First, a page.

The Power Of Intrinsic Motivation

the power of intrinsic motivation

This is known as the overjustification effect:

If a child is already intrinsically motivated to do something, and then you layer on an extrinsic reward for it, the behavior decreases. Studies have found this not only with children’s drawing, but with music, dance, and sports as well.

The same is often true for adults. Think of the classic Jerry Maguire storyline: a young athlete who plays and competes for the love of the game (intrinsically motivated). When they go pro and finally get paid to play (extrinsically motivated), their drive to play goes down. Or artists who were originally driven by their own curiosity, only to become jaded when they’re rewarded for their art with fame and fortune.

Related: Why a Growth Mindset is Essential Throughout Life

Final Thoughts On Intrinsic Rewards And The Psychology Of Motivation

All in all, extrinsic rewards can drive behavior, especially in the short term. But whether in art, sports or life, if that behavior is already intrinsically motivated, adding in a reward can have the opposite effect on it. Extrinsic motivation is a fickle thing.

In contrast, intrinsic motivation is like an endless wellspring. It drives behavior from within. We engage in the behavior because of a love for it itself, irrespective of its instrumental value. In that sense, the behavior becomes integrated with our identity.

Compared to extrinsic rewards, the difficulty lies in our inability to directly give someone an intrinsic drive. It’s much easier to program external rewards into a running app than it is to program in a genuine love of running. Intrinsic motivation is rarer and more difficult to harness.

In the running world, these are people who simply love to run; running for running’s sake. And in the art world, these are people like Henry Darger: the rare ones who simply create for the sake of creation.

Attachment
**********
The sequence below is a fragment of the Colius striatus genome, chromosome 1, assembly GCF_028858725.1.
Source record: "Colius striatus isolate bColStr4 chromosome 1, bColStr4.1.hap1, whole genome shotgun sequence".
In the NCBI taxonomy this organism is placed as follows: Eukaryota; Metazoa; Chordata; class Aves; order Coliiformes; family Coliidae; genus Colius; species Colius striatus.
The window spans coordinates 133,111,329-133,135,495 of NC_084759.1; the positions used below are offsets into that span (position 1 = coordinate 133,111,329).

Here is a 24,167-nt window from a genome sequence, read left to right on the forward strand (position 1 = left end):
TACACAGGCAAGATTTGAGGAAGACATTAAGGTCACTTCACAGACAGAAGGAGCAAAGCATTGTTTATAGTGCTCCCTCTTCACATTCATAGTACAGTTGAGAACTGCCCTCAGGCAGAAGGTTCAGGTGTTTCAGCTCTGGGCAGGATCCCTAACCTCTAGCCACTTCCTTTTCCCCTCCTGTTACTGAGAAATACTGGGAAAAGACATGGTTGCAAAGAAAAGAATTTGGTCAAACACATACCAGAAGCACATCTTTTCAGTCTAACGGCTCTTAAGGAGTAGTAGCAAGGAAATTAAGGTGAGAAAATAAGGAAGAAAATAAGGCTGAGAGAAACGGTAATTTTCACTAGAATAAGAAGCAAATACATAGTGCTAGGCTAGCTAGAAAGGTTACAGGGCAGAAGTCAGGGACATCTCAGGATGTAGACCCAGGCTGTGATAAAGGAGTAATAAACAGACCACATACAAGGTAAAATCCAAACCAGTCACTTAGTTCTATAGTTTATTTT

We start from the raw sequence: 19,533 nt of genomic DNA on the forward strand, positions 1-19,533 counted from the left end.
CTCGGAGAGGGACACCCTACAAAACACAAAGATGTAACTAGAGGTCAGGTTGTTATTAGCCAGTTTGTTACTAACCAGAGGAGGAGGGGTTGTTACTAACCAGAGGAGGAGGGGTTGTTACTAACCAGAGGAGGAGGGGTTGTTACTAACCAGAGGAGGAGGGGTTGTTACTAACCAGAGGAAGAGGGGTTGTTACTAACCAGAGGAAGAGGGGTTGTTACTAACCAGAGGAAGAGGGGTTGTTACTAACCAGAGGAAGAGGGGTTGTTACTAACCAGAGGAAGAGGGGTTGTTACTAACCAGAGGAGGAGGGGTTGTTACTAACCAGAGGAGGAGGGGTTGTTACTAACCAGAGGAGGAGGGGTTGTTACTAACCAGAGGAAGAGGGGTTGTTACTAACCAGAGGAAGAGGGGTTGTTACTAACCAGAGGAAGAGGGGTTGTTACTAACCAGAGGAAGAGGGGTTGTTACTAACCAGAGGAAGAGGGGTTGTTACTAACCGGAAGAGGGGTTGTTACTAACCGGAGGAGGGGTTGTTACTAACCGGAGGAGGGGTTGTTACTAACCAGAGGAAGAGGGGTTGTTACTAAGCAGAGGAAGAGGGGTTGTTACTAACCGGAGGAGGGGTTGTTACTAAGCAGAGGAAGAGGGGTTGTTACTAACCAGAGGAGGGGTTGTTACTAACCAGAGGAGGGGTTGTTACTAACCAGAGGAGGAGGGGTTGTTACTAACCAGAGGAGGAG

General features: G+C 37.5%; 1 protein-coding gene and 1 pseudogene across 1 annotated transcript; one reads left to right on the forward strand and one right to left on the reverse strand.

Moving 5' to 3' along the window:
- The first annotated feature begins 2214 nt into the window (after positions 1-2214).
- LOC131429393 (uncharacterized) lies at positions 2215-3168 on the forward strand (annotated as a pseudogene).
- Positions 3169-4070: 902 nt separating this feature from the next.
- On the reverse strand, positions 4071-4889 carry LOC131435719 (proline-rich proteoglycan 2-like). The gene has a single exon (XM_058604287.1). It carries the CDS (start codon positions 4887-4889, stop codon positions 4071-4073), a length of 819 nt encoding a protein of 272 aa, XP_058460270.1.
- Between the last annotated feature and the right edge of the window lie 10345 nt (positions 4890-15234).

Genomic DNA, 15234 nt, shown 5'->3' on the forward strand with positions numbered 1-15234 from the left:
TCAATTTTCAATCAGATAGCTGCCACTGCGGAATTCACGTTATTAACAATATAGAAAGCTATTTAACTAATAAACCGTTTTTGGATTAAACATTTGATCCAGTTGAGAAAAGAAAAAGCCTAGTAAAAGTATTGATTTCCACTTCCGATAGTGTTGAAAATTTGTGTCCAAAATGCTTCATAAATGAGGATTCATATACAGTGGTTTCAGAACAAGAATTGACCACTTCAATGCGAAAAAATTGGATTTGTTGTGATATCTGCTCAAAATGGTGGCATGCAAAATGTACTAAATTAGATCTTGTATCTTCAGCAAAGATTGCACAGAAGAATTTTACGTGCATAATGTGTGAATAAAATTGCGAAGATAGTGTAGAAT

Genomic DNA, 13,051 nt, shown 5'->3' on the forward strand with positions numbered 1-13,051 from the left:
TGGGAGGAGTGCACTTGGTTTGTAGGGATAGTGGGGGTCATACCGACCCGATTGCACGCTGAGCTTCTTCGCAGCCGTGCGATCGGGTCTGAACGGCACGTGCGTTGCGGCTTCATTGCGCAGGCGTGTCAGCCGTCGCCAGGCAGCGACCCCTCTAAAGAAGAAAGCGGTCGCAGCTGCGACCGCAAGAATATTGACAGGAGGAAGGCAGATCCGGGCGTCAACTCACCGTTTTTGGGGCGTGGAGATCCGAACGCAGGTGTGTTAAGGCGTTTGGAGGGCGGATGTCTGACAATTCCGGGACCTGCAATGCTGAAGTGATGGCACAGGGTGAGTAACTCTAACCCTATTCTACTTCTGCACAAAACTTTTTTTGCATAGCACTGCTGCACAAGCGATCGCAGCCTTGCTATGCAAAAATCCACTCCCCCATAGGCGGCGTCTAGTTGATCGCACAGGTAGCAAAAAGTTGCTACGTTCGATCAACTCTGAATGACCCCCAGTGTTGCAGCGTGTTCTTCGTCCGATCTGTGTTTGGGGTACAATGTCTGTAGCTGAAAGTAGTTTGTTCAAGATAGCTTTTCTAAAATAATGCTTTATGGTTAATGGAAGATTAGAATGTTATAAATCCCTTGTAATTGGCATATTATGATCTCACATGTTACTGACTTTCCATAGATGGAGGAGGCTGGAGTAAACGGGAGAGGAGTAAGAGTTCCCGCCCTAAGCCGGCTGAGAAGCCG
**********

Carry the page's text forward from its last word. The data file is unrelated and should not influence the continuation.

References

Burkeman, O. (2014) Want to succeed? You need systems not goals, The Guardian

Cerasoli, C. P., Nicklin, J. M., & Ford, M. T. (2014). Intrinsic Motivation and Extrinsic Incentives Jointly Predict Performance: A 40-Year Meta-Analysis. Psychological Bulletin. Advance online publication. http://dx.doi.org/10.1037/a0035661

D'Alessio, F.N. (July 29, 2008). "Posthumous fame grows for artist Henry Darger". The San Francisco Chronicle. Associated Press. Retrieved November 24, 2018.

"Henry Darger Room Collection". Art.org. Archived from the original on October 27, 2017.

Warneken, F. & Tomasello, M. (2008). Extrinsic Rewards Undermine Altruistic Tendencies in 20-Month-Olds. Developmental psychology. 44. 1785-8. 10.1037/a0013860.

Written by: Matt Johnson, Ph.D
Originally appeared on:Psychology Today
Republished with permission
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The Power Of Intrinsic Motivation
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Matt Johnson Ph.D.

Matt Johnson, Ph.D. is the founder of the consumer psychology blog PopNeuro, and instructor of the Neuromarketing Bootcamp™, which trains marketers to ethically apply the principles of neuroscience.View Author posts